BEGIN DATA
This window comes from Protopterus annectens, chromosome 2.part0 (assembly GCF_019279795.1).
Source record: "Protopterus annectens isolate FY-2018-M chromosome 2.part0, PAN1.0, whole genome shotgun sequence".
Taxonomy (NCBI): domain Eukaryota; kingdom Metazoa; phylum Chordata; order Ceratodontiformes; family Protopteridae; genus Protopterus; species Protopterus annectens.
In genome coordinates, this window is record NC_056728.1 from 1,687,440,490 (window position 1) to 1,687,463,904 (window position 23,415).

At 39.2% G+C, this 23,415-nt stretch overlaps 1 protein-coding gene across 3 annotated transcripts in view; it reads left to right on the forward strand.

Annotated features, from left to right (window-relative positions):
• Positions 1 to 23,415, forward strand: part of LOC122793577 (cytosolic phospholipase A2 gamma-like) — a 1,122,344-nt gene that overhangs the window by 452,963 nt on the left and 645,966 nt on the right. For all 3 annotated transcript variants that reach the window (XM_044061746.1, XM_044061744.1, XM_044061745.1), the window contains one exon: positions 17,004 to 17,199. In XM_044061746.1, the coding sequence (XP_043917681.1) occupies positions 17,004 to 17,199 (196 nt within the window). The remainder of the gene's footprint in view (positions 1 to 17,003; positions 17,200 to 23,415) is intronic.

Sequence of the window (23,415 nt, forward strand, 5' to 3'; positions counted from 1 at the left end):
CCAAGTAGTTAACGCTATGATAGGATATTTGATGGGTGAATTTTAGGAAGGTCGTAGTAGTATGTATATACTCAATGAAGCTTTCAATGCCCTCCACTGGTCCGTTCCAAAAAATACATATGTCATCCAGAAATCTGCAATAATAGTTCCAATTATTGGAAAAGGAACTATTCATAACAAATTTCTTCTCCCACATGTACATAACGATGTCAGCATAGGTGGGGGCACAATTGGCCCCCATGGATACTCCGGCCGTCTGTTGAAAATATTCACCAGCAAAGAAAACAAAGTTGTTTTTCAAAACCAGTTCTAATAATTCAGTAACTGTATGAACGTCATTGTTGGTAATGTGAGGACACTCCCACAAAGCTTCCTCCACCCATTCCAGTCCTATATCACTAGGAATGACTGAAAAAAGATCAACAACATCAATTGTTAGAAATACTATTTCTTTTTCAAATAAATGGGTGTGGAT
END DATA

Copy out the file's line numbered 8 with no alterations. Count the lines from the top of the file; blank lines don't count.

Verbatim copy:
Sequence of the window (23,415 nt, forward strand, 5' to 3'; positions counted from 1 at the left end):